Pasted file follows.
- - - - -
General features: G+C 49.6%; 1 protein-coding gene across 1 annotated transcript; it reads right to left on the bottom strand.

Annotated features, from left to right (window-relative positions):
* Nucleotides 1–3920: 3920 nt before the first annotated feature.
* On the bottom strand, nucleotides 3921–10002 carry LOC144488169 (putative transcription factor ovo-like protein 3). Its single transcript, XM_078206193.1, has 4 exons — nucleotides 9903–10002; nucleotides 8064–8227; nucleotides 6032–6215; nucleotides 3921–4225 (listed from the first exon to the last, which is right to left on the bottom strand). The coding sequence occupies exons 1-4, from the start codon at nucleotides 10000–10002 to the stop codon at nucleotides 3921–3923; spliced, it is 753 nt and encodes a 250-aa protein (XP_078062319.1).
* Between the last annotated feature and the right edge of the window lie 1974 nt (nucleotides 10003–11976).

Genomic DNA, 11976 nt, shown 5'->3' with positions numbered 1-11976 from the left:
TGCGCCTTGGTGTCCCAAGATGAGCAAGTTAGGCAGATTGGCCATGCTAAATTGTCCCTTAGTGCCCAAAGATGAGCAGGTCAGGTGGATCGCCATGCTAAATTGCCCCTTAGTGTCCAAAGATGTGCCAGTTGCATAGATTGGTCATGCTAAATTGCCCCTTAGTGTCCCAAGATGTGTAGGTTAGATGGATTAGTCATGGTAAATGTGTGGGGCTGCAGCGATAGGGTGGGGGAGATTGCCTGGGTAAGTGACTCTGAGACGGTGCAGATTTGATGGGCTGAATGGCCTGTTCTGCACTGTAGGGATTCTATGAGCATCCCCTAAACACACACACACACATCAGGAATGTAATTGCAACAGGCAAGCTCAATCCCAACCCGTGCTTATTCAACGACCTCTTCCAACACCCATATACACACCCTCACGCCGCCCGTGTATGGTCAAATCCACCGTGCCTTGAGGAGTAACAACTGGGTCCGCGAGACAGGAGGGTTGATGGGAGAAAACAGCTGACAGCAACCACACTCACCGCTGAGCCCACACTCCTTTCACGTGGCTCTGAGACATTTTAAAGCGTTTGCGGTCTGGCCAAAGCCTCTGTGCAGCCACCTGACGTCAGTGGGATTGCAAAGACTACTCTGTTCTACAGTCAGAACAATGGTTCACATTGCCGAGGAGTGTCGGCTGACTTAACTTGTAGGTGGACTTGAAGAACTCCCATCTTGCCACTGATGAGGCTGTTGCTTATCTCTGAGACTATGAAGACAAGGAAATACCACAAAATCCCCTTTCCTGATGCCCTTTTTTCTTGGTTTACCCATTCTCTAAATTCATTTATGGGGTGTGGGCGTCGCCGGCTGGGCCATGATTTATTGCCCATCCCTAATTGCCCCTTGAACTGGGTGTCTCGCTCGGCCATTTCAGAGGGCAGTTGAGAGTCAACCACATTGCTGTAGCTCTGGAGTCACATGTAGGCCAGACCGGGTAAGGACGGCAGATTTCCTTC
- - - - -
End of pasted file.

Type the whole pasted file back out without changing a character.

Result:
General features: G+C 49.6%; 1 protein-coding gene across 1 annotated transcript; it reads right to left on the bottom strand.

Annotated features, from left to right (window-relative positions):
* Nucleotides 1–3920: 3920 nt before the first annotated feature.
* On the bottom strand, nucleotides 3921–10002 carry LOC144488169 (putative transcription factor ovo-like protein 3). Its single transcript, XM_078206193.1, has 4 exons — nucleotides 9903–10002; nucleotides 8064–8227; nucleotides 6032–6215; nucleotides 3921–4225 (listed from the first exon to the last, which is right to left on the bottom strand). The coding sequence occupies exons 1-4, from the start codon at nucleotides 10000–10002 to the stop codon at nucleotides 3921–3923; spliced, it is 753 nt and encodes a 250-aa protein (XP_078062319.1).
* Between the last annotated feature and the right edge of the window lie 1974 nt (nucleotides 10003–11976).

Genomic DNA, 11976 nt, shown 5'->3' with positions numbered 1-11976 from the left:
TGCGCCTTGGTGTCCCAAGATGAGCAAGTTAGGCAGATTGGCCATGCTAAATTGTCCCTTAGTGCCCAAAGATGAGCAGGTCAGGTGGATCGCCATGCTAAATTGCCCCTTAGTGTCCAAAGATGTGCCAGTTGCATAGATTGGTCATGCTAAATTGCCCCTTAGTGTCCCAAGATGTGTAGGTTAGATGGATTAGTCATGGTAAATGTGTGGGGCTGCAGCGATAGGGTGGGGGAGATTGCCTGGGTAAGTGACTCTGAGACGGTGCAGATTTGATGGGCTGAATGGCCTGTTCTGCACTGTAGGGATTCTATGAGCATCCCCTAAACACACACACACACATCAGGAATGTAATTGCAACAGGCAAGCTCAATCCCAACCCGTGCTTATTCAACGACCTCTTCCAACACCCATATACACACCCTCACGCCGCCCGTGTATGGTCAAATCCACCGTGCCTTGAGGAGTAACAACTGGGTCCGCGAGACAGGAGGGTTGATGGGAGAAAACAGCTGACAGCAACCACACTCACCGCTGAGCCCACACTCCTTTCACGTGGCTCTGAGACATTTTAAAGCGTTTGCGGTCTGGCCAAAGCCTCTGTGCAGCCACCTGACGTCAGTGGGATTGCAAAGACTACTCTGTTCTACAGTCAGAACAATGGTTCACATTGCCGAGGAGTGTCGGCTGACTTAACTTGTAGGTGGACTTGAAGAACTCCCATCTTGCCACTGATGAGGCTGTTGCTTATCTCTGAGACTATGAAGACAAGGAAATACCACAAAATCCCCTTTCCTGATGCCCTTTTTTCTTGGTTTACCCATTCTCTAAATTCATTTATGGGGTGTGGGCGTCGCCGGCTGGGCCATGATTTATTGCCCATCCCTAATTGCCCCTTGAACTGGGTGTCTCGCTCGGCCATTTCAGAGGGCAGTTGAGAGTCAACCACATTGCTGTAGCTCTGGAGTCACATGTAGGCCAGACCGGGTAAGGACGGCAGATTTCCTTC